Saturday, April 11
Today was a day of milestones: a week on the river, traveled 100 miles, overcame last man-made impediment, performed last mechanical portage, reached the most northern part of the river and began making our way south.
Emerging from the tent after a very brisk night, we were greeted with a frost-covered morning. (No wonder I was cold!) Luckily, the wind had died down over night, making it possible to finally have a warm breakfast – breakfast casserole – the warm food tasted especially good on such a cold morning.
After scraping the frost off our gear and eating our warm breakfast, John’s brother Paul arrived with his carpeted trailer. He had offered to help us past the Huntington Dam since they were releasing water, and it wouldn’t be safe for us to put in directly on the other side of the dam. (So we had to go further downstream quite a distance, too far for a manual portage.) He arrived around 9:00 – we weren’t quite ready since we are becoming less and less accustomed to a schedule. Paul brought us some treats – filled donuts, orange juice, and snickers bars. (Not losing any weight on this trip)
Once we were safely in the water, we encountered some sites we wouldn’t have seen at home – we saw three eagles and nests. Not too unusual for the river. However, the next thing we saw was a little more unique. We passed a couple of men who were building something in their back yard. They claimed they were building a food shack so “folks traveling down the river can stop and get a sandwich and a beer”. We came along too early!
Today’s beautiful weather and fast current, due to a swollen river, were conducive to a successful, quick paddle. The weather brought many fisherman out to test their luck on the banks catching crappie and catfish. For lunch, we maneuvered (landing is always a maneuver) off the river by beautiful and historical Hanging Rock. Hanging Rock is a large example of how the banks are beginning to change. They are still steep but not as muddy – becoming striations of rock, making departure from the river a task. While eating our lunch we met well-wishers from Montpelier, Indiana. So many people to meet!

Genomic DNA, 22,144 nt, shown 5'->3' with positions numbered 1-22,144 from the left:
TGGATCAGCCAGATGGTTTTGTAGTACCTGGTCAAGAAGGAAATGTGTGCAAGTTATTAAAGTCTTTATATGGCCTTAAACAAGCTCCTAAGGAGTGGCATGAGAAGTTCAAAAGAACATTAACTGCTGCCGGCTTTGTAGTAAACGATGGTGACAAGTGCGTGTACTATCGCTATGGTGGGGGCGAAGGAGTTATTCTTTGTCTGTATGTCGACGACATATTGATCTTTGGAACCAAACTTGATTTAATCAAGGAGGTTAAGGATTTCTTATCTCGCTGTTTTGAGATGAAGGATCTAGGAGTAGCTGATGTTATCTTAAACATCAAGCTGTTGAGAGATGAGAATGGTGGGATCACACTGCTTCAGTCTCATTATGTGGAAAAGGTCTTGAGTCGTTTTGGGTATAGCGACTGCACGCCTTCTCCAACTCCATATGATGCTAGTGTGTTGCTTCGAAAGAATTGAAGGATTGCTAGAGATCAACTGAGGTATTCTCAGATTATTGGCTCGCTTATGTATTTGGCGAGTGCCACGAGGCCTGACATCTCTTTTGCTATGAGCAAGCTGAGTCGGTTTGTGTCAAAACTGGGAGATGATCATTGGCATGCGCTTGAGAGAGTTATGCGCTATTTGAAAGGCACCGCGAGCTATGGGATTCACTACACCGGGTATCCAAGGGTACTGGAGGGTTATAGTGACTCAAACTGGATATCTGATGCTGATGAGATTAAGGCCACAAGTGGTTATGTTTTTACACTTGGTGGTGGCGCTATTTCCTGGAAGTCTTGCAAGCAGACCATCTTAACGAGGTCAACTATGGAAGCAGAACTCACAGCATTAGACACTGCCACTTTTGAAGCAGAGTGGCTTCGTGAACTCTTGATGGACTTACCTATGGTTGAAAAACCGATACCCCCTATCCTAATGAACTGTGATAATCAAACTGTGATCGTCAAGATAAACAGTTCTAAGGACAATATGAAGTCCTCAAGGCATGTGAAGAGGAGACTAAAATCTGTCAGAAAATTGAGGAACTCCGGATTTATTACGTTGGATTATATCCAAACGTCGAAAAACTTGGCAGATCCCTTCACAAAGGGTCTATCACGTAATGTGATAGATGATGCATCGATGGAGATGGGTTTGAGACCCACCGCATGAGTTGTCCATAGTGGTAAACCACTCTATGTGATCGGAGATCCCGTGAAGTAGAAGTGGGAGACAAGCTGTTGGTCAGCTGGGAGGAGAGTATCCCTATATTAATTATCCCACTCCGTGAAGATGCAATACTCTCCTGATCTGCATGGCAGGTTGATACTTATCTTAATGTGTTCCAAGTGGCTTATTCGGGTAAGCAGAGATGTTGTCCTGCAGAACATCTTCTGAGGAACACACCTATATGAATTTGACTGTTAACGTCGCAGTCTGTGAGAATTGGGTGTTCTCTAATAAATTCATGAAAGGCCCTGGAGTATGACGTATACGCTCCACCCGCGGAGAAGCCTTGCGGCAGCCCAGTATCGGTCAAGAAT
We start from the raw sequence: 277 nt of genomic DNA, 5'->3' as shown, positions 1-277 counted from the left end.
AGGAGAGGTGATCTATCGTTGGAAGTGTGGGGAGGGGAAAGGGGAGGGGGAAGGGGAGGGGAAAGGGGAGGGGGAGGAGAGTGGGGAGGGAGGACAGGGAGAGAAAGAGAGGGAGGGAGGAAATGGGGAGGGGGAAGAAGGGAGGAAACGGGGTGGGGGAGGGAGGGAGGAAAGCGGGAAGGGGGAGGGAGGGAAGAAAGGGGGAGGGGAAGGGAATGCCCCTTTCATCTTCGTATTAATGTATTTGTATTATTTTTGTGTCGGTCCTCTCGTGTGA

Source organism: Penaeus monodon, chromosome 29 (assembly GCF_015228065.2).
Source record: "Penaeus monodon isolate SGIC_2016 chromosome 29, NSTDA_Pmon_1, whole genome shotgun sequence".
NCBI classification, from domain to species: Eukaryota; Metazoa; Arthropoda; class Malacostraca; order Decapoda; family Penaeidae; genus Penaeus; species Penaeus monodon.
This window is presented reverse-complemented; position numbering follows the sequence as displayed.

As we were looking for someplace to camp between Largo and Wabash, John found a large eddy, which formed a small lagoon parallel to the river. Even though it is remote, we can still hear the train, which has become a near constant companion on our journey.
One of the first things we do when setting up camp is put up a clothesline to dry laundry that hasn’t dried from the day before and wet clothes from the day of kayaking. Yesterday, we did laundry at Huntington and just a few items weren’t dry, some of which were John’s cotton underwear. Cotton underwear is a bad idea for a trip like this – they take forever to dry. Actually, cotton anything is a bad idea and we avoided it on most of our items. When you have only three pair of underwear, you really do need them to be fast drying.
After we had set up camp, John was charging the phone with the solar panel. He went to check on it and discovered the phone wasn’t charging. Upon further investigation, he decided the phone cord wasn’t working. The phone was immediately turned off to save power except to make arrangements for Travis, my son, to get a cord at our house, take it to Rat and Sam Boyce, who would deliver it to us at Wabash, Indiana tomorrow. Unfortunately, the cord Travis found at our house was for the iPad – not the phone. Travis, being wonderful, took his own cord to Rat and Sam. It’s interesting how we are so attached to technology, even when we are trying to live a simple life! Many people have made similar trips ten or more years ago without any technology, however, we don’t think we can go a night without it.
After arranging a fix for the phone cord emergency, we had a delicious dinner of chili, cornbread croutons, and apple pie.
We had just settled in for a relaxing evening after the cord drama – me to journal and John play his guitar – when we heard a nasty ruckus about 100 yards away – raccoons fighting. Then about ten noisy geese flew over, while a couple landed and are continuing to yell at us. Then looking out over the lagoon, we saw a beaver swimming toward us. Sounds and sights of nature!
As we were relaxing to the sounds of nature, we discussed what items to send back home when it the weather gets warmer – to free up some space in our boats so they will be easier to pack and lighter to maneuver. John said he wanted to keep his down vest as a PILLOW, maybe then he’ll quit stealing mine.
What an action-packed, milestone-making day! It seems like a week since we climbed out of our frost-covered tent this morning. What adventures will tomorrow bring?